This incendiary bottle is self-igniting on target impact.
How Used Common Source
Sulphuric Acid Storage Batteries Motor Vehicles
Material Processing Industrial Plants
Gasoline Motor Fuel Gas Station or
Potassium Chlorate Medicine Drug Stores
Sugar Sweetening Foods Food Store
Glass bottle with stopper (roughly 1 quart size)
Small Bottle or jar with lid.
Rag or absorbant paper (paper towels, newspaper)
String or rubber bands
1. Sulphuric Acid MUST be concentrated. If battery acid or other dilute acid is used, concentrate it
by boiling until dense white fumes are given off. Container used to boil should be of enamel-ware
or oven glass.
CAUTION: Sulphuric Acid will burn skin and destroy clothing. If any is spilled, wash it away with
a large quantity of water. Fumes are also VERY dangerous and should not be inhaled.
2. Remove the acid from heat and allow to cool to room temperature.
3. Pour gasoline into the large (1 quart) bottle until it is approximately 1/3 full.
4. Add concentrated sulphuric acid to gasoline slowly until the bottle is filled to within 1" to 2"
from top. Place the stopper on the bottle.
5. Wash the outside of the bottle thoroughly with clear water.
CAUTION: If this is not done, the fire bottle may be dangerous to handle during use!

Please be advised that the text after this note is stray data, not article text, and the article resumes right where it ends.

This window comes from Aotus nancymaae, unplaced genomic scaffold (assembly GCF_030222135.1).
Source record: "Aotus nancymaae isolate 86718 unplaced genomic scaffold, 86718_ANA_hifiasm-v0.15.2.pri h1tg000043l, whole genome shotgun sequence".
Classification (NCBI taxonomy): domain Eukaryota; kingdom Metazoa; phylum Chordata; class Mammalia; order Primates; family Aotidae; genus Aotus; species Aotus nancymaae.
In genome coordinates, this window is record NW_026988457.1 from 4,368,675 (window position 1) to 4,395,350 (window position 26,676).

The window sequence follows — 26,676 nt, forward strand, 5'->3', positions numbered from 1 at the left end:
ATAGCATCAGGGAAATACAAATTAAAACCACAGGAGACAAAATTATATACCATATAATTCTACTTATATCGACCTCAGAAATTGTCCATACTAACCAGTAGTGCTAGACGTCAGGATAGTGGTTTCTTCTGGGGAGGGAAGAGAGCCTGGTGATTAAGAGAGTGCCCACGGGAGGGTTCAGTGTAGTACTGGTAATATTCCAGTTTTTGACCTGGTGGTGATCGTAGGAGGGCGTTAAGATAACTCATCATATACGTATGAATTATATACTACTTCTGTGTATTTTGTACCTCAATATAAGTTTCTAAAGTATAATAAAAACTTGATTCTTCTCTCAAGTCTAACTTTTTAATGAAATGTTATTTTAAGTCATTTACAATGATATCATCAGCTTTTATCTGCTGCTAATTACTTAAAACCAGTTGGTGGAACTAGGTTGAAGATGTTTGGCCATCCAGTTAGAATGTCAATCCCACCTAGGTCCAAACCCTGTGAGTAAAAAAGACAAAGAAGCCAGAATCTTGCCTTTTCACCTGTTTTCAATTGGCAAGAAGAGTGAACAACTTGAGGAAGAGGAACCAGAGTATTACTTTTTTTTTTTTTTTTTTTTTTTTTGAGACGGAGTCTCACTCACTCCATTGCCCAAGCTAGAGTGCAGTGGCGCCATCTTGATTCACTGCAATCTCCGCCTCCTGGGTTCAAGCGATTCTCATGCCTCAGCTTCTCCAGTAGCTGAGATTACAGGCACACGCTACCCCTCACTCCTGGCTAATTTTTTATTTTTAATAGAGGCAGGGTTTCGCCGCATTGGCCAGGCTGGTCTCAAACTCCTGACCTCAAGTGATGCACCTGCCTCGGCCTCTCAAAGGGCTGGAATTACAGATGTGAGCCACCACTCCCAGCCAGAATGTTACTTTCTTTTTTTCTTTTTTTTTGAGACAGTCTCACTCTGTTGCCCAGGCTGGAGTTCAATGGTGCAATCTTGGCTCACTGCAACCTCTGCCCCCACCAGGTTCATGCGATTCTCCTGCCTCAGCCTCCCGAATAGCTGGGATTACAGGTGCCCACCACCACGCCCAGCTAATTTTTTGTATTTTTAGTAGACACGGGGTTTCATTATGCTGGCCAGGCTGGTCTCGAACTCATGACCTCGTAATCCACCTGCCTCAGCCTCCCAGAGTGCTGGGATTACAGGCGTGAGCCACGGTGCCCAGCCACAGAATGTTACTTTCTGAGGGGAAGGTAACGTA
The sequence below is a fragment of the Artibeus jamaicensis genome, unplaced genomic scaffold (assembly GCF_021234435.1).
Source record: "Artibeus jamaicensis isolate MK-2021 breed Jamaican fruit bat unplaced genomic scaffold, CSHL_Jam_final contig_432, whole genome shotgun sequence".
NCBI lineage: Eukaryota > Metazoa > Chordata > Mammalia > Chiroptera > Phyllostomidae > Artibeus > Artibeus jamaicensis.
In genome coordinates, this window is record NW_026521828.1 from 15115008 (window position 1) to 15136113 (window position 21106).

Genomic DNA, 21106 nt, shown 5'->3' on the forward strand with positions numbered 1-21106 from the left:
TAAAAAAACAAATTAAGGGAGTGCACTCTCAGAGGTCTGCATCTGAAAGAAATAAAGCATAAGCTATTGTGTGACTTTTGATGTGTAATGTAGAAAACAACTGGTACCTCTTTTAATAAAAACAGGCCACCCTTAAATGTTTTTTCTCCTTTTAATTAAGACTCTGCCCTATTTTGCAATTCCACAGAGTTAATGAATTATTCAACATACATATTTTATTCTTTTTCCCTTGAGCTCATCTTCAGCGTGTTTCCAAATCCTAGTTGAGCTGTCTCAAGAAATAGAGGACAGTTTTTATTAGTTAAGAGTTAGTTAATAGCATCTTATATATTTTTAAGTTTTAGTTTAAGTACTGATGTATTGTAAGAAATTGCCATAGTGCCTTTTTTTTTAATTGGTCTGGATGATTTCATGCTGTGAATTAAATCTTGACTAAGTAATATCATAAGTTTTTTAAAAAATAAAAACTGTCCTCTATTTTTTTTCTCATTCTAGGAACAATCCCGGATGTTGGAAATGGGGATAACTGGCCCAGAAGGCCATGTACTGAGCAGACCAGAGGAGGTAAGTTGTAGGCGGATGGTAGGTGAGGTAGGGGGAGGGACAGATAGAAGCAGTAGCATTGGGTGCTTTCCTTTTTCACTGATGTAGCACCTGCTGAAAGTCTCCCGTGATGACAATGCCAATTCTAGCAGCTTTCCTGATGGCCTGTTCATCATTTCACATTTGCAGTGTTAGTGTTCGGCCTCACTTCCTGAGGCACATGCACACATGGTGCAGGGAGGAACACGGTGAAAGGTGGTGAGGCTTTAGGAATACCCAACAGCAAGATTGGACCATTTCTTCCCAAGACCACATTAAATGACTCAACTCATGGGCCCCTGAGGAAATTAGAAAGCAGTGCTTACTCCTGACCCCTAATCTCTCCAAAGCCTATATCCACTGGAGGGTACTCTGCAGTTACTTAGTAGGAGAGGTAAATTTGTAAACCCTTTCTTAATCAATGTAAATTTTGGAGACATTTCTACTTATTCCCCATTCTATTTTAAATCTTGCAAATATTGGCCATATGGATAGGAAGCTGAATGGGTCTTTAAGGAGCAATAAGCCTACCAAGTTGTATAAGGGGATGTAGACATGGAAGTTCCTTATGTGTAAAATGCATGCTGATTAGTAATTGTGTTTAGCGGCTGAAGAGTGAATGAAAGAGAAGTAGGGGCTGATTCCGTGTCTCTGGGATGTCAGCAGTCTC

6. Wrap a clean cloth or several sheets of absorbant paper around the outside of the bottle. Tie with
string or fasten with rubber bands.
7. Dissolve 1/2 cup (100 grams) of potassium chlorate and 1/2 cup (100 grams) of sugar in one cup
(250 cc) of boiling water.
8. Allow the solution to cool, pour into the small bottle and cap tightly. The cooled solution should
be approx. 2/3 crystals and 1/3 liquid. If there is more than this, pour off excess before using.
CAUTION: Store this bottle seperately from the other bottle!
How To Use:
1. Shake the small bottle to mix contents and pour onto the cloth or paper around the large bottle.
Bottle can be used wet or after solution is dried. However, when dry, the sugar-Potassium chlorate
mixture is very sensitive to spark or flame and should be handled accordingly.
2. Throw or launch the bottle. When the bottle breaks against a hard surface (target) the fuel will